Friday, February 04, 2011

Communities Pursue Mega-Events For The Same Reasons There Are So Many “R” Rated Movies!

Why is it that 13 times as many “R” rated movies are made each year as there are “G” rated?

It isn’t about money. On average “G” rated movies rake in $47.6 million more per movie that “R” rated films according to recent studies both at Brigham Young University and the Dove Foundation.

In my opinion, the reason more “R” rated films are made, even though they make less money for investors, may have far more to do with ego and hubris.Capture

It is the same reason some community-destination marketing organizations persuade or enable their respective communities to build mega-venues typically to host events requiring more in subsidies than the community reaps in tax revenue.

Or maybe in some cases, it is that DMOs fail to dissuade their communities and/or elected officials from falling under the spell of “big game hunters” for whom no mega-event is mega-enough.

Maybe it’s news reporters and editors who, if aware at all, find it just too complex to explain to residents in these communities that the more mega an event is in size, the more negligible the economic impact becomes.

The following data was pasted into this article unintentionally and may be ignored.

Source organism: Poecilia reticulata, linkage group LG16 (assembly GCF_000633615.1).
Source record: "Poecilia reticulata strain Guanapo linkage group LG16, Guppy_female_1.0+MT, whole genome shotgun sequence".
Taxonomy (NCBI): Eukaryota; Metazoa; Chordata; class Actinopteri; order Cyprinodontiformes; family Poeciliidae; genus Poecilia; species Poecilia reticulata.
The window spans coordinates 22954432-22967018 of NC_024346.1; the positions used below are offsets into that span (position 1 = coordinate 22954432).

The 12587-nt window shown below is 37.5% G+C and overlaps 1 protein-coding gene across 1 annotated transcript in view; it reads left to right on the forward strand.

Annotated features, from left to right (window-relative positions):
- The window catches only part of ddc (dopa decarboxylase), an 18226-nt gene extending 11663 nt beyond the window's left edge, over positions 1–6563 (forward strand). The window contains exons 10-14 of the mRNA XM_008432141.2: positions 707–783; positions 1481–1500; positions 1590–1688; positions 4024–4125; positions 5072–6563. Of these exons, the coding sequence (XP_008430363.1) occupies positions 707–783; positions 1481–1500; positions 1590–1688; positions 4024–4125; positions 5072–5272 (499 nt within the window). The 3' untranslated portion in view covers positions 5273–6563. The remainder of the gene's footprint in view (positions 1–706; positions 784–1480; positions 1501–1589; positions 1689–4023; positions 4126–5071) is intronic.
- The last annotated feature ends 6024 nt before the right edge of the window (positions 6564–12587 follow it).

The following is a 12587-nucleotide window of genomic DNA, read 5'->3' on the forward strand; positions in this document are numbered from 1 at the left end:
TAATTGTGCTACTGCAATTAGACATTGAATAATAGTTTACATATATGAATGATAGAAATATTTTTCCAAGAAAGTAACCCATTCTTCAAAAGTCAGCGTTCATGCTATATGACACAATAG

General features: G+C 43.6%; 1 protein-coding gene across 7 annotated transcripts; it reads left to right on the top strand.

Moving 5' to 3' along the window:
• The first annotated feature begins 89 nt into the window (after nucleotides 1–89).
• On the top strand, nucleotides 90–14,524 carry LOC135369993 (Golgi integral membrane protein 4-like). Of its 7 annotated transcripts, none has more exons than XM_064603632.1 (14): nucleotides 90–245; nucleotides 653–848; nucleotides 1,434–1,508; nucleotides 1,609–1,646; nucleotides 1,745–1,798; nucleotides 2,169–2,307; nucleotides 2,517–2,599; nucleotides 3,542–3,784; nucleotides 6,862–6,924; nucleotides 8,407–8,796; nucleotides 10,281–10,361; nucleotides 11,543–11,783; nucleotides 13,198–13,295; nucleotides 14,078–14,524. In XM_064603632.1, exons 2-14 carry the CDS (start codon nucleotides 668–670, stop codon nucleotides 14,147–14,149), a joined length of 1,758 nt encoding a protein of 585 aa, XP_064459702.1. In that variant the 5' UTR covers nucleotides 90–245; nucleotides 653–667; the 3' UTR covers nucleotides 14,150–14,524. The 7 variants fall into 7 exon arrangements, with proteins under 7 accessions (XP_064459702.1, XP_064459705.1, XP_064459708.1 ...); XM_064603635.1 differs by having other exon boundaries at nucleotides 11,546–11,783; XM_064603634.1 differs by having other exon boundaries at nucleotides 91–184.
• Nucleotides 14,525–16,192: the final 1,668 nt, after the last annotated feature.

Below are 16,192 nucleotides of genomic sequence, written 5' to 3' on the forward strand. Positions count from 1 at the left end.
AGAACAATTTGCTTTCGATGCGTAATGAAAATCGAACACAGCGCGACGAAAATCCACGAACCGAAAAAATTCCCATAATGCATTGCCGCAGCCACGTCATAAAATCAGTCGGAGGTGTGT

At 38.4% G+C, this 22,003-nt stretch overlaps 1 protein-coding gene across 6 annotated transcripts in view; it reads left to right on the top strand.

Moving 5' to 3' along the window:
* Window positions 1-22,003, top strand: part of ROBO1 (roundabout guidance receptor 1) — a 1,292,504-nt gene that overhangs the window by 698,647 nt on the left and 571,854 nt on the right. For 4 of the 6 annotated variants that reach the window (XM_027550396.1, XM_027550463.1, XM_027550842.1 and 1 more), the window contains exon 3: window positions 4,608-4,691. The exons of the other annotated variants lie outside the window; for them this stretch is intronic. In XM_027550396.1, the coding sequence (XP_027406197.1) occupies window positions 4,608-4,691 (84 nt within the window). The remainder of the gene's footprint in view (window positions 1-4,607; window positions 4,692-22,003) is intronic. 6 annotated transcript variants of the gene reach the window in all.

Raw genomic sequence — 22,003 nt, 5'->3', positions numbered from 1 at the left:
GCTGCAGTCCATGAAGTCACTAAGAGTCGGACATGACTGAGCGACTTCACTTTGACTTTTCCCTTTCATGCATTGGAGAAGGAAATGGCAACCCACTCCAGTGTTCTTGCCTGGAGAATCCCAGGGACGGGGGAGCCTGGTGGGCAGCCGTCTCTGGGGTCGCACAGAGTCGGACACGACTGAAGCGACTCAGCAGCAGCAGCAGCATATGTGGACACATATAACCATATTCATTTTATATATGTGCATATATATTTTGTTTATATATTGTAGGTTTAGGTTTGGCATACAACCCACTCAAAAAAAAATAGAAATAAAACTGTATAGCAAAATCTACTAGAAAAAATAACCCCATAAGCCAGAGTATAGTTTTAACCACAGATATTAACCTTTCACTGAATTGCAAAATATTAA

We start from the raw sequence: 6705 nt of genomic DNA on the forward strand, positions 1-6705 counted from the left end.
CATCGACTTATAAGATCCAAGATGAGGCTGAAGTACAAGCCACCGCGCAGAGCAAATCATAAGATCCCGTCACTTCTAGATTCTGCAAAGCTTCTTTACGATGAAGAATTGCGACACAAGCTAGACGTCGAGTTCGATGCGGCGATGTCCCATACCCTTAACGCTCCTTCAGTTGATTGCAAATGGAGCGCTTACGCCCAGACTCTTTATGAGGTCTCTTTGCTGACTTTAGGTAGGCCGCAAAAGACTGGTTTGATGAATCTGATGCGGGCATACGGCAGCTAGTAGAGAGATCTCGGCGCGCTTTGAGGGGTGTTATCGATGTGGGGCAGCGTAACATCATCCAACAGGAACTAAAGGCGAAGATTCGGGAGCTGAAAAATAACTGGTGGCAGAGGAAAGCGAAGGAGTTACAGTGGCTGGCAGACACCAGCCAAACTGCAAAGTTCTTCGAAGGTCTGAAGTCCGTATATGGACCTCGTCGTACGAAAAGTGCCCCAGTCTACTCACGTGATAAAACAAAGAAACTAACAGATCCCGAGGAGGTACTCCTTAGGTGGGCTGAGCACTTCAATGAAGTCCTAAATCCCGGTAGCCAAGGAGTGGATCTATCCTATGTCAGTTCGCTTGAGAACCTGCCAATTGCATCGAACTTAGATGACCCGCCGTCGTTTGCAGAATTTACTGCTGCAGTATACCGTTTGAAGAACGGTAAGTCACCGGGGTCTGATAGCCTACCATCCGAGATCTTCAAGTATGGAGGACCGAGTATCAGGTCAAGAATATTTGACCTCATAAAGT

Others, I’m sure, get caught up in the hype often steam-rolled by media business management because, well, mega-events are huge money makers for news media organizations.

Mega-events have long been shown to render even otherwise reliable input-output analysis ineffective because such events displace or disrupt normal economic patterns.

If aware, this hasn’t inhibited communities from using the data while making sure to never reveal that the events, while good for hotels, don’t live up to expectations for other types of businesses because they displace as much spending by residents and other types of visitors as they generate.

Post-event analysis has even long ago dispelled the notion that mega-sports or political events generate awareness for the host communities.

There are very astute communities, sometimes led by persistent destination marketing organizations, that have exceeded market-share and made out like bandits by precisely avoiding mega-events and, instead, going after events large and small that are more about impact than ego.

My adopted home, Durham North Carolina, is one of these but it isn’t immune.

These are the same communities that would be producing “G” rated films if they were in the movie business because they don’t let their egos or the egos of “big game hunters” distract them from the bottom-line.

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